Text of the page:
Welcome to SAfAIDS
The International Conference on AIDS and STI’s in Africa (ICASA) 2015 was scheduled to be hosted in Hammamet in Tunisia as determined after a successful bid process. This was slated to be the largest bilingual gathering of AIDS and STI stakeholders in Africa. However the board of Society for AIDS in Africa (SAA) took a rather difficult decision due to security concerns and circumstances beyond our control to move the conference to an alternative venue. The recent trip of the SAA board in Zimbabwe has been successful and we are pleased to announce that Zimbabwe will welcome all delegates including key populations at ICASA 2015.
HARARE, 29 July 2015 (ARASA) - During the 2014 Annual Partnership Forum, Zimbabwe was identified as the focus country for the roll-out of the ARASA-supported HIV, TB and Human Rights Capacity Strengthening and Advocacy Country Programme in 2014. SAfAIDS and the Zimbabwe Network of People Living with HIV (ZNNP+) were selected to co-host the Country Programme.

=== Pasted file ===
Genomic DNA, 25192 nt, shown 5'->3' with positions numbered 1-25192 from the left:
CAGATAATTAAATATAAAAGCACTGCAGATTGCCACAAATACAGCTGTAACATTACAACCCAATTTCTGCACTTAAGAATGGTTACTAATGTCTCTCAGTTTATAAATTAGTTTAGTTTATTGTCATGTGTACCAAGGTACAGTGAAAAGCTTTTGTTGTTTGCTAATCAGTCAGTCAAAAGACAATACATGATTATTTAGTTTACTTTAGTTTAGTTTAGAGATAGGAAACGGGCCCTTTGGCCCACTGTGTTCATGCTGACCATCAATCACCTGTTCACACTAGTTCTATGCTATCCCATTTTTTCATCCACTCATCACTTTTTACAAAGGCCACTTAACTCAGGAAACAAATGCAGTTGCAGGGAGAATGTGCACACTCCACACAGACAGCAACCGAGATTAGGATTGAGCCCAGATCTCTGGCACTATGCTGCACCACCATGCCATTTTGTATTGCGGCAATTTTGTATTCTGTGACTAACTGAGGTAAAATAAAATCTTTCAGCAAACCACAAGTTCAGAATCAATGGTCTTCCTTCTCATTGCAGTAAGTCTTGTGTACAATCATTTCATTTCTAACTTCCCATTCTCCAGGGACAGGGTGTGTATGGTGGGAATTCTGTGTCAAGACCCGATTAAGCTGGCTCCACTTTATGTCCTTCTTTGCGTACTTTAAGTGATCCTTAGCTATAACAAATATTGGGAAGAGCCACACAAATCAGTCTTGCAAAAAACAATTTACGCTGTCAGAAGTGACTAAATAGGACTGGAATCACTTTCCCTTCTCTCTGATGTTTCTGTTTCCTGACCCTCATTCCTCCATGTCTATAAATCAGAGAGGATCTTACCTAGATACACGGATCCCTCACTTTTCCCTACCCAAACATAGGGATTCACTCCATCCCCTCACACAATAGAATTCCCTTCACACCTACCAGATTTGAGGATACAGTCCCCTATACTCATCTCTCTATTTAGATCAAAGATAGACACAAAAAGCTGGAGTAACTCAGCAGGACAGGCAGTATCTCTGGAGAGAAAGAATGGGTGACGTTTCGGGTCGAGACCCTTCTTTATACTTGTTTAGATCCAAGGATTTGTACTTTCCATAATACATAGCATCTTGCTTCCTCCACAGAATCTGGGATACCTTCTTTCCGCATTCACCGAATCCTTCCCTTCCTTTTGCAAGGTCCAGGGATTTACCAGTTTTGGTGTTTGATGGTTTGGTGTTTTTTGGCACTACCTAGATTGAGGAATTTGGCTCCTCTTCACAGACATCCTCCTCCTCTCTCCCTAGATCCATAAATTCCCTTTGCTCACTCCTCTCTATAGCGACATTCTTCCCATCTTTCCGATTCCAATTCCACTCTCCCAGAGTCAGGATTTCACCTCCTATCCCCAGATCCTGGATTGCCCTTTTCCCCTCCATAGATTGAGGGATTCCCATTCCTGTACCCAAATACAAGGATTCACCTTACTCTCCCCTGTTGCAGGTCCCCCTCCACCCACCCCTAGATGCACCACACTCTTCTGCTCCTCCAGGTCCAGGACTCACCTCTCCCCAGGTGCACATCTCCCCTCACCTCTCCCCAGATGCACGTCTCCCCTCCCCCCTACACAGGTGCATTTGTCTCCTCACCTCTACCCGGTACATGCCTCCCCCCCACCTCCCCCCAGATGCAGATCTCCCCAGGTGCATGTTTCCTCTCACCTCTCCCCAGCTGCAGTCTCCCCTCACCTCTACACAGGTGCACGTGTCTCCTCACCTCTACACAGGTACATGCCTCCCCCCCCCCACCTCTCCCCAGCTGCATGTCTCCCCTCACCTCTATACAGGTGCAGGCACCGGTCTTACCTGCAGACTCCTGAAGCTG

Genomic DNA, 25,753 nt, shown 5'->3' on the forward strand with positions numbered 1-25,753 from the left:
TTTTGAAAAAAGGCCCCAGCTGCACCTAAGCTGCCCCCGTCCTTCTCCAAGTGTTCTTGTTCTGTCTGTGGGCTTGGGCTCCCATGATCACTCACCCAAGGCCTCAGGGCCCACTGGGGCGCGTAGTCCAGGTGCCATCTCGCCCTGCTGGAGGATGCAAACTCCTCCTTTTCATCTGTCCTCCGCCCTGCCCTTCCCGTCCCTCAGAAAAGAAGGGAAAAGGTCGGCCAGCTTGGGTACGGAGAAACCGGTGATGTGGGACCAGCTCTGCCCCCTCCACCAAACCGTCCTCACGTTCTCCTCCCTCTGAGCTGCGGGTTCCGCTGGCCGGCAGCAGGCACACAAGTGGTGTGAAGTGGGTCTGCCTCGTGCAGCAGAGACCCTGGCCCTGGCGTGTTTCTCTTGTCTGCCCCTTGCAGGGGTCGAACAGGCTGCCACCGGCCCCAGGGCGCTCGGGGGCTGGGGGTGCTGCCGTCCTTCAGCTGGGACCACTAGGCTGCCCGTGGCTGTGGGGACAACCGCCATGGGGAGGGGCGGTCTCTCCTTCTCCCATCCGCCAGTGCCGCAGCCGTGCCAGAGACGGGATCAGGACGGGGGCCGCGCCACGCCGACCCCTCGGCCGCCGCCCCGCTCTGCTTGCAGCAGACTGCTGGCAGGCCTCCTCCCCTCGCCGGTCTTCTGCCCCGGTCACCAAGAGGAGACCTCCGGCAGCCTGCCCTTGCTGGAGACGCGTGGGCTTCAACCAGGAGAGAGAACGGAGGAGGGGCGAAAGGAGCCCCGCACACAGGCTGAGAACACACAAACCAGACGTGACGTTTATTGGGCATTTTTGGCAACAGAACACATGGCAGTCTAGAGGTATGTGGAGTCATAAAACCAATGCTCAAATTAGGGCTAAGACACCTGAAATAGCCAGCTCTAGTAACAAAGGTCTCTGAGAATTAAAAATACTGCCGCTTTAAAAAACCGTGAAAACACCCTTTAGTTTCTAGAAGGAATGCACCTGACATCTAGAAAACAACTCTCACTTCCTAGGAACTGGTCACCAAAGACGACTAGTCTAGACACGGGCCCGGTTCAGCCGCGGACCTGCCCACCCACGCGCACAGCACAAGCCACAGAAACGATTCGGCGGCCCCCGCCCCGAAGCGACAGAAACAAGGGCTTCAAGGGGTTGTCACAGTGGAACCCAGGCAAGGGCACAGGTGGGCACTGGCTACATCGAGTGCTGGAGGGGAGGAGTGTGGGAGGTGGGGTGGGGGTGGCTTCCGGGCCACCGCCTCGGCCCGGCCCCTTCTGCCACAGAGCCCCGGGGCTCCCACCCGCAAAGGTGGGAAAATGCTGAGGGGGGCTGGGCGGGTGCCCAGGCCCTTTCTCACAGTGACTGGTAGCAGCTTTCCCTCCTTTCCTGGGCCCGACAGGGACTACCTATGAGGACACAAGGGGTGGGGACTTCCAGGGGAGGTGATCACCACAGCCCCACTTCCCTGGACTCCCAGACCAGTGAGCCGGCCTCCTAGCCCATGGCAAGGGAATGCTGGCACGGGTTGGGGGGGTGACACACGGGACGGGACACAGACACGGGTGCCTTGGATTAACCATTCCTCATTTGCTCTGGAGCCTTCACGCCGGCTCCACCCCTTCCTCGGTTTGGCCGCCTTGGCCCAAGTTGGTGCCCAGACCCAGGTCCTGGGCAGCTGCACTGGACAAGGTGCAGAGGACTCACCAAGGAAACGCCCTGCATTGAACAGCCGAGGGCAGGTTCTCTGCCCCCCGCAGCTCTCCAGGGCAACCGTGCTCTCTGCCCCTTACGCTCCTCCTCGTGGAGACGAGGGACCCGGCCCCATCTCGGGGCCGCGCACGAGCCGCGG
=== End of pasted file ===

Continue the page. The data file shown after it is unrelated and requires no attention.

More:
GENEVA, 28 July 2015 (allAfrica) - Everyone confirmed HIV positive should receive drug treatment immediately after diagnosis, according to upcoming guidelines by the World Health Organization (WHO). These would bring the number of people eligible for treatment from about 28 to 37 million worldwide - although only about 15 million people are actually receiving treatment.
GENEVA, 27 July 2015 (allAfrica) - The Global Fund partnership recognizes that a vigorous debate about international investment in global health is important, including scrutiny and questioning by the news media. But facts matter.
GABORONE, 23 July 2015 (allAfrica) - On Thursday, 23 July 2015, the Botswana Court of Appeal will hear arguments in an appeal against a 2014 High Court judgment in which the government was ordered the provide HIV-positive foreign prisoners with antiretroviral (ARV) treatment.
PRETORIA, 22 July 2015 (allAfrica) - Results of two large medicine trials, known as START and TEMPRANO, published this week show that the health of people with HIV will benefit from starting antiretroviral treatment earlier. These findings are a climax of a bit more than four decades of research on this relatively new disease.